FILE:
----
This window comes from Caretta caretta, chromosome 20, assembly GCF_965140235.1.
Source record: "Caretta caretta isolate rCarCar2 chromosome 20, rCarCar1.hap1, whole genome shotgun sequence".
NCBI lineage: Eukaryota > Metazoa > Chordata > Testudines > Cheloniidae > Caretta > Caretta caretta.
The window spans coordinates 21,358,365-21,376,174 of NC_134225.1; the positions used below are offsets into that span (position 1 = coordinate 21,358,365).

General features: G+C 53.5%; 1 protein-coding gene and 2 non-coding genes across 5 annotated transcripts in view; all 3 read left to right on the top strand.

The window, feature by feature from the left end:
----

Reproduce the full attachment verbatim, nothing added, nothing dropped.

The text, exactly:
This window comes from Caretta caretta, chromosome 20, assembly GCF_965140235.1.
Source record: "Caretta caretta isolate rCarCar2 chromosome 20, rCarCar1.hap1, whole genome shotgun sequence".
NCBI lineage: Eukaryota > Metazoa > Chordata > Testudines > Cheloniidae > Caretta > Caretta caretta.
The window spans coordinates 21,358,365-21,376,174 of NC_134225.1; the positions used below are offsets into that span (position 1 = coordinate 21,358,365).

General features: G+C 53.5%; 1 protein-coding gene and 2 non-coding genes across 5 annotated transcripts in view; all 3 read left to right on the top strand.

The window, feature by feature from the left end: